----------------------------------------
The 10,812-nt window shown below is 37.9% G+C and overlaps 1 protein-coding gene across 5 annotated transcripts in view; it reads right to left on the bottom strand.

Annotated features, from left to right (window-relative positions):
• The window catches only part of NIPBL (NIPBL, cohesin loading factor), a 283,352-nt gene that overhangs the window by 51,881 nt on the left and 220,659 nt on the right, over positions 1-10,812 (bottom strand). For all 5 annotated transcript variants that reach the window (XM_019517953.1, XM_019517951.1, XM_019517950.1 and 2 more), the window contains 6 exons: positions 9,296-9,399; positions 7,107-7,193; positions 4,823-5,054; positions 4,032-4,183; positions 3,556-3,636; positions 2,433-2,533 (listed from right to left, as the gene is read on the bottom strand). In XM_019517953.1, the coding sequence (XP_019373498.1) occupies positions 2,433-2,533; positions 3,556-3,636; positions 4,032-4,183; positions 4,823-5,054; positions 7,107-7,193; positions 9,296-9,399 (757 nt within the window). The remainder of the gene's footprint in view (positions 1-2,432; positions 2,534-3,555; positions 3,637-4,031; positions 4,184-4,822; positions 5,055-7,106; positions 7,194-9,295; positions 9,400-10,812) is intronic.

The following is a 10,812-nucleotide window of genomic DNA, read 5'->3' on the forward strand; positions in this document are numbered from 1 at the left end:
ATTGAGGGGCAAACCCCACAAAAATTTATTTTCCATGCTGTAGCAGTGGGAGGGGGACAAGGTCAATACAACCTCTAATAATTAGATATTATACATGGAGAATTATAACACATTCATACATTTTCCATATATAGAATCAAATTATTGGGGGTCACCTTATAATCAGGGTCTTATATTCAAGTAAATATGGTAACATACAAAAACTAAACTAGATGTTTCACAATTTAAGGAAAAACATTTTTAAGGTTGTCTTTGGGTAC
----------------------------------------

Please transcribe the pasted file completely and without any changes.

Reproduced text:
The 10,812-nt window shown below is 37.9% G+C and overlaps 1 protein-coding gene across 5 annotated transcripts in view; it reads right to left on the bottom strand.

Annotated features, from left to right (window-relative positions):
• The window catches only part of NIPBL (NIPBL, cohesin loading factor), a 283,352-nt gene that overhangs the window by 51,881 nt on the left and 220,659 nt on the right, over positions 1-10,812 (bottom strand). For all 5 annotated transcript variants that reach the window (XM_019517953.1, XM_019517951.1, XM_019517950.1 and 2 more), the window contains 6 exons: positions 9,296-9,399; positions 7,107-7,193; positions 4,823-5,054; positions 4,032-4,183; positions 3,556-3,636; positions 2,433-2,533 (listed from right to left, as the gene is read on the bottom strand). In XM_019517953.1, the coding sequence (XP_019373498.1) occupies positions 2,433-2,533; positions 3,556-3,636; positions 4,032-4,183; positions 4,823-5,054; positions 7,107-7,193; positions 9,296-9,399 (757 nt within the window). The remainder of the gene's footprint in view (positions 1-2,432; positions 2,534-3,555; positions 3,637-4,031; positions 4,184-4,822; positions 5,055-7,106; positions 7,194-9,295; positions 9,400-10,812) is intronic.

The following is a 10,812-nucleotide window of genomic DNA, read 5'->3' on the forward strand; positions in this document are numbered from 1 at the left end:
ATTGAGGGGCAAACCCCACAAAAATTTATTTTCCATGCTGTAGCAGTGGGAGGGGGACAAGGTCAATACAACCTCTAATAATTAGATATTATACATGGAGAATTATAACACATTCATACATTTTCCATATATAGAATCAAATTATTGGGGGTCACCTTATAATCAGGGTCTTATATTCAAGTAAATATGGTAACATACAAAAACTAAACTAGATGTTTCACAATTTAAGGAAAAACATTTTTAAGGTTGTCTTTGGGTAC